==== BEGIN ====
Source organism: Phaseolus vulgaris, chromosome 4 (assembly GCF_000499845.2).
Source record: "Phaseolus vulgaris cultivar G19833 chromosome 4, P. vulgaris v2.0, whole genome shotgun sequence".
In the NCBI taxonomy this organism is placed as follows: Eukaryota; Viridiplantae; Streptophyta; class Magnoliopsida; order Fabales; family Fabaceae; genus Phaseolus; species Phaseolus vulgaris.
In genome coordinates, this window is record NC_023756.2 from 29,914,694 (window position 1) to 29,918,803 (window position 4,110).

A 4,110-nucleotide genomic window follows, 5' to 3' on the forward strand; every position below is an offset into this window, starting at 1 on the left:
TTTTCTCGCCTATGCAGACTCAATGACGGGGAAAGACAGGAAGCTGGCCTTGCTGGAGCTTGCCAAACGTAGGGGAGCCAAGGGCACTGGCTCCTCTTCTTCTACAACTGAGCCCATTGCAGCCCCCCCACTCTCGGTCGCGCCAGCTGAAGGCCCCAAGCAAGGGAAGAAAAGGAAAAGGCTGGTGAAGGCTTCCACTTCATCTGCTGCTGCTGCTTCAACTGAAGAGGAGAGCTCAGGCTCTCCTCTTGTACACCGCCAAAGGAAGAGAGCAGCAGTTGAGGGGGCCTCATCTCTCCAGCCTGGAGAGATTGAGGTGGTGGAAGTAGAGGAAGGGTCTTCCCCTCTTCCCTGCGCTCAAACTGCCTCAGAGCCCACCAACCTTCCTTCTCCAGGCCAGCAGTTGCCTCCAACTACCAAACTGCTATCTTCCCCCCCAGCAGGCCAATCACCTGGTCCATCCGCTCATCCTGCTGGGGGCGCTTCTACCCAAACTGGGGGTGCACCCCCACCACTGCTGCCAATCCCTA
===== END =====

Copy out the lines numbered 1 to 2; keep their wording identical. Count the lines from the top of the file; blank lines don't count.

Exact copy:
Source organism: Phaseolus vulgaris, chromosome 4 (assembly GCF_000499845.2).
Source record: "Phaseolus vulgaris cultivar G19833 chromosome 4, P. vulgaris v2.0, whole genome shotgun sequence".